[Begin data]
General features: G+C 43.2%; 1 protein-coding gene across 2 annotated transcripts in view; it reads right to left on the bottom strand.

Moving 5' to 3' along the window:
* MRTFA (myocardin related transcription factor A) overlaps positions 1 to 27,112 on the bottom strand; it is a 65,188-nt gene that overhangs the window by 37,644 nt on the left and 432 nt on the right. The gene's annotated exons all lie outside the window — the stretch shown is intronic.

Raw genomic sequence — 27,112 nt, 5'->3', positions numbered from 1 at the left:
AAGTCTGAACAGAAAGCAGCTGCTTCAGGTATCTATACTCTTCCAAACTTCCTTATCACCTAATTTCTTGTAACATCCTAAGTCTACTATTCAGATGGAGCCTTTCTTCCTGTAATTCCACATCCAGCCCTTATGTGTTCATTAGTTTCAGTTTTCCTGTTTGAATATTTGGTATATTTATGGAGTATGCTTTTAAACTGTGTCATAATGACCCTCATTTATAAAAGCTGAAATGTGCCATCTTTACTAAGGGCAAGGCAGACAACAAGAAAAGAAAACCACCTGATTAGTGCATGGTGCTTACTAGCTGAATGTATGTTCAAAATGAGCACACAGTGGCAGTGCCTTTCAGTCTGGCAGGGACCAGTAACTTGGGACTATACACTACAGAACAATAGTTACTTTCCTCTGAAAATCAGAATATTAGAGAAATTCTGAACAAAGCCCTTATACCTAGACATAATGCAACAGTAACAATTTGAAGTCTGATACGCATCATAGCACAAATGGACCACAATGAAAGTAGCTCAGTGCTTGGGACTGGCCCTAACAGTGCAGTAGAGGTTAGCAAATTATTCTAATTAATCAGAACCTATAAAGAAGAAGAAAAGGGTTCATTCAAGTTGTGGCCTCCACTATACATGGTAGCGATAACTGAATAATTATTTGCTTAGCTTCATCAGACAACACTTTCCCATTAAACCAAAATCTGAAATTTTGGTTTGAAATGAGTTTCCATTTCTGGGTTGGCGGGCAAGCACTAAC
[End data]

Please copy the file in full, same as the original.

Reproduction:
General features: G+C 43.2%; 1 protein-coding gene across 2 annotated transcripts in view; it reads right to left on the bottom strand.

Moving 5' to 3' along the window:
* MRTFA (myocardin related transcription factor A) overlaps positions 1 to 27,112 on the bottom strand; it is a 65,188-nt gene that overhangs the window by 37,644 nt on the left and 432 nt on the right. The gene's annotated exons all lie outside the window — the stretch shown is intronic.

Raw genomic sequence — 27,112 nt, 5'->3', positions numbered from 1 at the left:
AAGTCTGAACAGAAAGCAGCTGCTTCAGGTATCTATACTCTTCCAAACTTCCTTATCACCTAATTTCTTGTAACATCCTAAGTCTACTATTCAGATGGAGCCTTTCTTCCTGTAATTCCACATCCAGCCCTTATGTGTTCATTAGTTTCAGTTTTCCTGTTTGAATATTTGGTATATTTATGGAGTATGCTTTTAAACTGTGTCATAATGACCCTCATTTATAAAAGCTGAAATGTGCCATCTTTACTAAGGGCAAGGCAGACAACAAGAAAAGAAAACCACCTGATTAGTGCATGGTGCTTACTAGCTGAATGTATGTTCAAAATGAGCACACAGTGGCAGTGCCTTTCAGTCTGGCAGGGACCAGTAACTTGGGACTATACACTACAGAACAATAGTTACTTTCCTCTGAAAATCAGAATATTAGAGAAATTCTGAACAAAGCCCTTATACCTAGACATAATGCAACAGTAACAATTTGAAGTCTGATACGCATCATAGCACAAATGGACCACAATGAAAGTAGCTCAGTGCTTGGGACTGGCCCTAACAGTGCAGTAGAGGTTAGCAAATTATTCTAATTAATCAGAACCTATAAAGAAGAAGAAAAGGGTTCATTCAAGTTGTGGCCTCCACTATACATGGTAGCGATAACTGAATAATTATTTGCTTAGCTTCATCAGACAACACTTTCCCATTAAACCAAAATCTGAAATTTTGGTTTGAAATGAGTTTCCATTTCTGGGTTGGCGGGCAAGCACTAAC